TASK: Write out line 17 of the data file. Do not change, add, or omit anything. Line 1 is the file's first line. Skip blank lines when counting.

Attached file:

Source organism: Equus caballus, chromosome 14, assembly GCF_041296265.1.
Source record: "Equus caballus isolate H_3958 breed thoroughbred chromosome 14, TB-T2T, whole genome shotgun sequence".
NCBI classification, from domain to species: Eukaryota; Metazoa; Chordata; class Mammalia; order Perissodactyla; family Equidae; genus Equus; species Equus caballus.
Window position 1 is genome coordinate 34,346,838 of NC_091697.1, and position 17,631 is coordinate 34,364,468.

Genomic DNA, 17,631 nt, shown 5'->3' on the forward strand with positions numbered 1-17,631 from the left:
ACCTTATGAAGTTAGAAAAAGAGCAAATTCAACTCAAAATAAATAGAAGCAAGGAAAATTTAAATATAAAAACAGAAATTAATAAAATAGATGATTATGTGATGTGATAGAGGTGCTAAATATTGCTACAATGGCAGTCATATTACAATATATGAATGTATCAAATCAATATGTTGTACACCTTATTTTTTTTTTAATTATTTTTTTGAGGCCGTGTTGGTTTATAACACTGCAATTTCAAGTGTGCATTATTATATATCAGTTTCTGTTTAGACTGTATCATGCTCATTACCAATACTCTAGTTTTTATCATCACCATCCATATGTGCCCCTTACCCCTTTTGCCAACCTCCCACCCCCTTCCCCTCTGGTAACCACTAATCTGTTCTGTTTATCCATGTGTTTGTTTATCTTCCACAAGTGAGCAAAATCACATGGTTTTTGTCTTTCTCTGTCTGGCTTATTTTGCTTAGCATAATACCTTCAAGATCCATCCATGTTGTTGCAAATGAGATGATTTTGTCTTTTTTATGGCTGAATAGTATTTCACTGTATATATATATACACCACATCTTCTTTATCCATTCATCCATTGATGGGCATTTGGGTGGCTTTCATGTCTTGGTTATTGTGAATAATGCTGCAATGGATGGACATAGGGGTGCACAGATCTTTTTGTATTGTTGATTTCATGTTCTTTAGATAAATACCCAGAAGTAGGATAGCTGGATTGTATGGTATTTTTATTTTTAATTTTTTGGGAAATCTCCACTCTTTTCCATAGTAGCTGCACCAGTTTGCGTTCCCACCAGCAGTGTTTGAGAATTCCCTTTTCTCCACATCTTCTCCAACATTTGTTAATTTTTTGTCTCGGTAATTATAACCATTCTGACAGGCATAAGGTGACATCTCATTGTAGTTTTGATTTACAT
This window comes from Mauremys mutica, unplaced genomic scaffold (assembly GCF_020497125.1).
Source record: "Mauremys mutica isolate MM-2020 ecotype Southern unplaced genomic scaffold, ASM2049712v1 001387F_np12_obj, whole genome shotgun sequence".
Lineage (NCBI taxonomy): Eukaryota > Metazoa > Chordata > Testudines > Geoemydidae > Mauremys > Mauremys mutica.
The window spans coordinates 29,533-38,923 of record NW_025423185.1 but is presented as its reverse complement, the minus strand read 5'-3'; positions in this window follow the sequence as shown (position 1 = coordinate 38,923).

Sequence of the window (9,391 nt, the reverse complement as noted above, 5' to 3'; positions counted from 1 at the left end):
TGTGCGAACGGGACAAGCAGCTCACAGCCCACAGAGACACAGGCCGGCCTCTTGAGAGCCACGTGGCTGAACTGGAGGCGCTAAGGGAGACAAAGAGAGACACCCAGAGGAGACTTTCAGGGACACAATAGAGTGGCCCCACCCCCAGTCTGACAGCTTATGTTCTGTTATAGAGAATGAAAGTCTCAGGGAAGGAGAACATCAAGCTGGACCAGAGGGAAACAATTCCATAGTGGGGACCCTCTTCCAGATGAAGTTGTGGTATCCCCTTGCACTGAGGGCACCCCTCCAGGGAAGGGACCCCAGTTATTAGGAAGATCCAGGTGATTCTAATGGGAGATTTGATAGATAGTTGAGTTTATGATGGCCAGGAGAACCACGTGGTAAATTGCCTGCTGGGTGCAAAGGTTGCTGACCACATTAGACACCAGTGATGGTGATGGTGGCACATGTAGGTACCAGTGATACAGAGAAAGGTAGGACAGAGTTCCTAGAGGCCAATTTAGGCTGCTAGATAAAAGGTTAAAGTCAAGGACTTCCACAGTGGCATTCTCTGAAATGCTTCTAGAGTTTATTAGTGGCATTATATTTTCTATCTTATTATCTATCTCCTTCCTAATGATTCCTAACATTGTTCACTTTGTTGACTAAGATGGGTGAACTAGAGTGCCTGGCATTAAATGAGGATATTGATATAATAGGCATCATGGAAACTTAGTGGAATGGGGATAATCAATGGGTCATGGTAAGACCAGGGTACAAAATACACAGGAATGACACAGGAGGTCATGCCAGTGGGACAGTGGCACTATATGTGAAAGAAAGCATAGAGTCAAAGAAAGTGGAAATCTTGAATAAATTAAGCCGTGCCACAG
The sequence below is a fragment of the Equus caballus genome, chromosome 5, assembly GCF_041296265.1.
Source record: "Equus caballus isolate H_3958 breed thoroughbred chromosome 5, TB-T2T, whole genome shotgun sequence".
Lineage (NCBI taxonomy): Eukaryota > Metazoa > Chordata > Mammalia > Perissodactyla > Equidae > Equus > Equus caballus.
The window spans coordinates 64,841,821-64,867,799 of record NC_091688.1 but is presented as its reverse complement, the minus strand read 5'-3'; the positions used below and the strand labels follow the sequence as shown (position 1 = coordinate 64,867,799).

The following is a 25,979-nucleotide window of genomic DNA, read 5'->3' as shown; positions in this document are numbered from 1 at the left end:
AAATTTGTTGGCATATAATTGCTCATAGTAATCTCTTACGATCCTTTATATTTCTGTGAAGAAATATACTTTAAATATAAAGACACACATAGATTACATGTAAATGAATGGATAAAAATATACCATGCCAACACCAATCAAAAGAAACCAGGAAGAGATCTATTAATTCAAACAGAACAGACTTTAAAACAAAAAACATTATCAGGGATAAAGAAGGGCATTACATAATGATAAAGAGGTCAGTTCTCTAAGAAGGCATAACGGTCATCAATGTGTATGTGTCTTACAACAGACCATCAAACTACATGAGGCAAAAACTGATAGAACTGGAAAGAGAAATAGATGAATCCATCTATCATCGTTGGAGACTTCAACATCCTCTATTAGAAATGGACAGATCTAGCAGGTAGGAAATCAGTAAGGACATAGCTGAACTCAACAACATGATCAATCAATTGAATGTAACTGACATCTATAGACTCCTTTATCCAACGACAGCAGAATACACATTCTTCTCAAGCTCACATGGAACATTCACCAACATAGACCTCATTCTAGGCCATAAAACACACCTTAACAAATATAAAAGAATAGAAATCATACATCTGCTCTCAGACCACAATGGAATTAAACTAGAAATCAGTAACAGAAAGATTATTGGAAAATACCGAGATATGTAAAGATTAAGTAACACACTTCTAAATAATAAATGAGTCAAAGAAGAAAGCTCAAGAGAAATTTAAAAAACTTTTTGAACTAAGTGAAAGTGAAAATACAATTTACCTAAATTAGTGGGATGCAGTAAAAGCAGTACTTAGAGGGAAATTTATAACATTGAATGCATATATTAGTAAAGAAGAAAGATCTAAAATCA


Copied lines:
The following is a 25,979-nucleotide window of genomic DNA, read 5'->3' as shown; positions in this document are numbered from 1 at the left end: